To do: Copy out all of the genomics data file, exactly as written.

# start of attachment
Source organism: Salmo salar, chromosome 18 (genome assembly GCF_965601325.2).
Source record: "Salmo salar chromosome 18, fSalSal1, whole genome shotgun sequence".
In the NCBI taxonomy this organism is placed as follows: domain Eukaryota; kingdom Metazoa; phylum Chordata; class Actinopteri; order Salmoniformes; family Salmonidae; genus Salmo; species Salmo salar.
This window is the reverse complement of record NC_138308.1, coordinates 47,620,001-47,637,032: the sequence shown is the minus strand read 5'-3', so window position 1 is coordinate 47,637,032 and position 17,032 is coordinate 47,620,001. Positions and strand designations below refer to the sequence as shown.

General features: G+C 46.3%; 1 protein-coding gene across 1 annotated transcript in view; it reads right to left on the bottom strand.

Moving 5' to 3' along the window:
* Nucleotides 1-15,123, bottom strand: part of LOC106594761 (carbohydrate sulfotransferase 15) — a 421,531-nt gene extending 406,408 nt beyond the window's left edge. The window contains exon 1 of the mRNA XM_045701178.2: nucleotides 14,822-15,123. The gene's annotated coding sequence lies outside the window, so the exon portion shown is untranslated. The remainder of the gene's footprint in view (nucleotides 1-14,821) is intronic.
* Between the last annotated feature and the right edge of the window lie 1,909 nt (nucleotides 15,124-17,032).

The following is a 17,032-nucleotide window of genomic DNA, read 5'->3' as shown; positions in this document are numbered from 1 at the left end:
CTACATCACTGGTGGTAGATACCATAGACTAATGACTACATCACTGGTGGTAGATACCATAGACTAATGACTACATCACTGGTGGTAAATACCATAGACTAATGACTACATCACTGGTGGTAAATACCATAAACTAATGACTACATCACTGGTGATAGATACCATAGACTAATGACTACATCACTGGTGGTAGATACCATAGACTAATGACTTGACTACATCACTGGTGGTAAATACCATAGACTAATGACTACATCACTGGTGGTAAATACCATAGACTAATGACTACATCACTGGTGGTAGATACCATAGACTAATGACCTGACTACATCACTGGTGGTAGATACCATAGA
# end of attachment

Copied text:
Source organism: Salmo salar, chromosome 18 (genome assembly GCF_965601325.2).
Source record: "Salmo salar chromosome 18, fSalSal1, whole genome shotgun sequence".
In the NCBI taxonomy this organism is placed as follows: domain Eukaryota; kingdom Metazoa; phylum Chordata; class Actinopteri; order Salmoniformes; family Salmonidae; genus Salmo; species Salmo salar.
This window is the reverse complement of record NC_138308.1, coordinates 47,620,001-47,637,032: the sequence shown is the minus strand read 5'-3', so window position 1 is coordinate 47,637,032 and position 17,032 is coordinate 47,620,001. Positions and strand designations below refer to the sequence as shown.

General features: G+C 46.3%; 1 protein-coding gene across 1 annotated transcript in view; it reads right to left on the bottom strand.

Moving 5' to 3' along the window:
* Nucleotides 1-15,123, bottom strand: part of LOC106594761 (carbohydrate sulfotransferase 15) — a 421,531-nt gene extending 406,408 nt beyond the window's left edge. The window contains exon 1 of the mRNA XM_045701178.2: nucleotides 14,822-15,123. The gene's annotated coding sequence lies outside the window, so the exon portion shown is untranslated. The remainder of the gene's footprint in view (nucleotides 1-14,821) is intronic.
* Between the last annotated feature and the right edge of the window lie 1,909 nt (nucleotides 15,124-17,032).

The following is a 17,032-nucleotide window of genomic DNA, read 5'->3' as shown; positions in this document are numbered from 1 at the left end:
CTACATCACTGGTGGTAGATACCATAGACTAATGACTACATCACTGGTGGTAGATACCATAGACTAATGACTACATCACTGGTGGTAAATACCATAGACTAATGACTACATCACTGGTGGTAAATACCATAAACTAATGACTACATCACTGGTGATAGATACCATAGACTAATGACTACATCACTGGTGGTAGATACCATAGACTAATGACTTGACTACATCACTGGTGGTAAATACCATAGACTAATGACTACATCACTGGTGGTAAATACCATAGACTAATGACTACATCACTGGTGGTAGATACCATAGACTAATGACCTGACTACATCACTGGTGGTAGATACCATAGA